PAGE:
Horse Blanket Hazards
11th Nov 2017   |   Care and Grooming   |   Saferaphus
Most of us try our hardest to look after our horses well. That can include putting some sort of blanket on them to protect them from the elements. Unfortunately our best efforts can occasionally backfire, and the very thing that s ...
Horse DNA Testing
9th Nov 2017   |   Care and Grooming   |   Saferaphus
Up until the availability of DNA testing and a discovery of speed genes, breeding for the track has been a bit like a combination of gut feeling and practiced eye combined with mathematics. But now, DNA analysis can help breeders ...
City Horse Riding
6th Nov 2017   |   Care and Grooming   |   Saferaphus
Do you want to go riding? Do you think that you have to travel out to the countryside? Maybe not. Depending on where you live, you may be able to hop on the subway to get to a stable. Many cities have riding academies or stables w ...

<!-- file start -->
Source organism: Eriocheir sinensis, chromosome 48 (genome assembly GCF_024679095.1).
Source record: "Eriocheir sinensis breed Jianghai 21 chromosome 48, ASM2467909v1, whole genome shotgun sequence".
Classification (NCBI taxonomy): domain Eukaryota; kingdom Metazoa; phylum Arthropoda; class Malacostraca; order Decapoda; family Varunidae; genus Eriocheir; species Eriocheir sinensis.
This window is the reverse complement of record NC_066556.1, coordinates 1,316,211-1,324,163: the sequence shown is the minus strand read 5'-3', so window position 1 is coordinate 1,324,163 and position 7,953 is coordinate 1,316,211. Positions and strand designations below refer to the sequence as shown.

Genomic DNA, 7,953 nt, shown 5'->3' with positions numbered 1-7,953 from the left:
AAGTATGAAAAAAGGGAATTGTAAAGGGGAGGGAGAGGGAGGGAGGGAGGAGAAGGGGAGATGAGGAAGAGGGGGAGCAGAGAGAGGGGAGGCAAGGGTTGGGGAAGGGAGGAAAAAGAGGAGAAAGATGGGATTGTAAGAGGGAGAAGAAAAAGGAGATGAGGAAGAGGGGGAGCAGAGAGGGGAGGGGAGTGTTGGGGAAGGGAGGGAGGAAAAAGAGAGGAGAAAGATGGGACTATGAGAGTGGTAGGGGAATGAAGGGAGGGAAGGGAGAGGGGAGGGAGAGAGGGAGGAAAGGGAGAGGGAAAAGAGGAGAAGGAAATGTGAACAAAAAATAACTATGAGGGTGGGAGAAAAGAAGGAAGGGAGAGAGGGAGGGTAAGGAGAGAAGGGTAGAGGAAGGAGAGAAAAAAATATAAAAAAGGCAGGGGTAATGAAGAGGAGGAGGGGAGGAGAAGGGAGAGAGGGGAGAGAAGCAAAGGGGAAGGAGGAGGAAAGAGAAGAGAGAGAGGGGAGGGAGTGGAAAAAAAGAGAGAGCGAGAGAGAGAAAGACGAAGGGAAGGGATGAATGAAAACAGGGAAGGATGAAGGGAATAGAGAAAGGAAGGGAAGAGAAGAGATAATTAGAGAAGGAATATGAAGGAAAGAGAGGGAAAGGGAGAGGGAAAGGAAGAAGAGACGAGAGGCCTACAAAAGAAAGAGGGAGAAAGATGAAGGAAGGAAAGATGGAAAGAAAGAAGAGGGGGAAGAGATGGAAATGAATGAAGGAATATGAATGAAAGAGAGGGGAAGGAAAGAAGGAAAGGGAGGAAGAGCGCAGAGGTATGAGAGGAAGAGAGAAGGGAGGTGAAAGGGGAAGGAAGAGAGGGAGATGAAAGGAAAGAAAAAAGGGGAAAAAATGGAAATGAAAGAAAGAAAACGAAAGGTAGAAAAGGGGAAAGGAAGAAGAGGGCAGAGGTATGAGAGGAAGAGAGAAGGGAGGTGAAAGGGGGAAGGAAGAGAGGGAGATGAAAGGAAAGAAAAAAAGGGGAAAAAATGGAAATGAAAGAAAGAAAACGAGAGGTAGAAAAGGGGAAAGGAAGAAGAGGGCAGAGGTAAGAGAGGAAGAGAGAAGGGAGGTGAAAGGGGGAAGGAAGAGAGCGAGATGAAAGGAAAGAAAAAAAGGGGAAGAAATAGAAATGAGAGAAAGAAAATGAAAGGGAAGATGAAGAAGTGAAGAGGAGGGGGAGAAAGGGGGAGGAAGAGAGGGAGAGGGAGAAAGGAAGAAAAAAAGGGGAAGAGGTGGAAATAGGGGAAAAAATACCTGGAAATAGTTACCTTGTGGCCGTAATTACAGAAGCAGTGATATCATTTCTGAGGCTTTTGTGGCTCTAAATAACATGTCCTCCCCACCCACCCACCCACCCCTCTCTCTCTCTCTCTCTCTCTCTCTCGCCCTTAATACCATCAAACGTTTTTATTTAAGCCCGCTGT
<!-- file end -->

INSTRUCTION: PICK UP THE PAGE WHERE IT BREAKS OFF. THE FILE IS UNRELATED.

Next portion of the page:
Stolen Horse Tack Insurance Claim
4th Nov 2017   |   Care and Grooming   |   Saferaphus
We should all, at minimum have liability insurance on our horses. That way, if our horse causes injury to anyone, we are protected. Many of us also have insurance against the loss of our horse, and against the loss of our horse st ...
  View All News by Saferaphus
 
©2002 - 2017   PonyBox LLC Create Account Terms & Conditions Privacy Contact Us
357 Members Online 238,173 Registered Members 2,357 News Articles 9,568,078 Unique News Article Views 206,953,067 Website Views